Right before Midwinter, I attended the Association of Library and Information Science Education (ALISE) conference. This year’s the theme, Radical Change, was in honor of Dr. Eliza Dresang who passed away a little over a year ago. Along with being the Beverly Cleary Professor in Children and Young Service at the University of Washington’s Information School, Dr. Dresang also served as former faculty at Florida State University’s School of Information (my current home). Her work has had an impact on many youth services researchers (including myself) and serves as framework for evaluating youth literature, both online and offline.
In 1999, Dr. Dresang published the innovative book Radical Change: Books for Youth in a Digital Age, a book that is still inspiring LIS researchers and librarians today. Radical Change refers to the way in which print books are changing in positive ways along with the evolving digital world. This book in not intended solely for academics, but also for librarians and teachers who learn how to spot and appreciate great books for children and young adults that move beyond the traditional print format.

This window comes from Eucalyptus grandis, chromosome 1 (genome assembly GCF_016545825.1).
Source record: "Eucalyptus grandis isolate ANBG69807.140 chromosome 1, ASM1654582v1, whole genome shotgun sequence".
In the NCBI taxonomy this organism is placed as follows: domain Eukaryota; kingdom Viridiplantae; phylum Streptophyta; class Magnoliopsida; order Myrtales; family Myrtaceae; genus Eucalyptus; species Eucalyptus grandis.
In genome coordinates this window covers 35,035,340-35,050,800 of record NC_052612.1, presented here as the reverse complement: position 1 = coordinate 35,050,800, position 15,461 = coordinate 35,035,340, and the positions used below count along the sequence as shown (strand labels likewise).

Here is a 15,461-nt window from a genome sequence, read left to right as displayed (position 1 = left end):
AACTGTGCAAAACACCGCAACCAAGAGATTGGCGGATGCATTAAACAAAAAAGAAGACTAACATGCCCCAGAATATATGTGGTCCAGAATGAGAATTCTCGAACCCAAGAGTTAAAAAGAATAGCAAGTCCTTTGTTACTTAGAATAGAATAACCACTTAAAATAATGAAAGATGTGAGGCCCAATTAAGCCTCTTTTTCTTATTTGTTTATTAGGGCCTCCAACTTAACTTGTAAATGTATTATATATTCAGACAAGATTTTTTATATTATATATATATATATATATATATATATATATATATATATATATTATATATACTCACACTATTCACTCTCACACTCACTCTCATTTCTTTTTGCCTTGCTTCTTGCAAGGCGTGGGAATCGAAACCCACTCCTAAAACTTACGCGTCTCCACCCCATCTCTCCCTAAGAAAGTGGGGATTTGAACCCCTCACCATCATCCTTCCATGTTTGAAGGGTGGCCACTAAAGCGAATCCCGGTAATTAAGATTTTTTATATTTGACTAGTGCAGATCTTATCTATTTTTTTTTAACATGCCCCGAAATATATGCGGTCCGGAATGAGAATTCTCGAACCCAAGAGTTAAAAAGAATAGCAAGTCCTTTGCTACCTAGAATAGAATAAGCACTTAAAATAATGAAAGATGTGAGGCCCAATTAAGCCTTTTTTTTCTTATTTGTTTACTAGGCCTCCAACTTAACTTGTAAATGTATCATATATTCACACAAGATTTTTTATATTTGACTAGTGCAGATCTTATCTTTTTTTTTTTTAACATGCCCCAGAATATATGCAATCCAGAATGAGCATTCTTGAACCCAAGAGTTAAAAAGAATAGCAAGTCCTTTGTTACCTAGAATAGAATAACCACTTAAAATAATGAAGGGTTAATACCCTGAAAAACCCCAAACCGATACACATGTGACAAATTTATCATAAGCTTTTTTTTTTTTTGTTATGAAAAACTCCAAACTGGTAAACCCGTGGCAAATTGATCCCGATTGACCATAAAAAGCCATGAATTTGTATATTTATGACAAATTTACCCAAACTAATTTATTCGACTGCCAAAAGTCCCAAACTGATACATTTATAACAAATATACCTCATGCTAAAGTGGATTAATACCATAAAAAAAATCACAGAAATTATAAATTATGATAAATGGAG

During the conference, I sat in on several youth services and non-youth services sessions that demonstrated how Radical Change is being incorporated into a range of research areas. To me, these presentations show how youth services are transforming to better meet the needs of young adults. It also shows how LIS faculty (at least some) are recognizing this transformation and incorporating it into their research and MLIS coursework. As always, the ALISE conference turned out to be an excellent lead into my experiences at Midwinter. Along with Radical Change, a supportive theme for the ALISE conference was transformation, inclusion, and innovation. These strongly reflect the theme of this year’s Midwinter, Transform Libraries. Together, these themes show how libraries are in constantly flux, changing and shifting to improve services to patrons and impact their communities.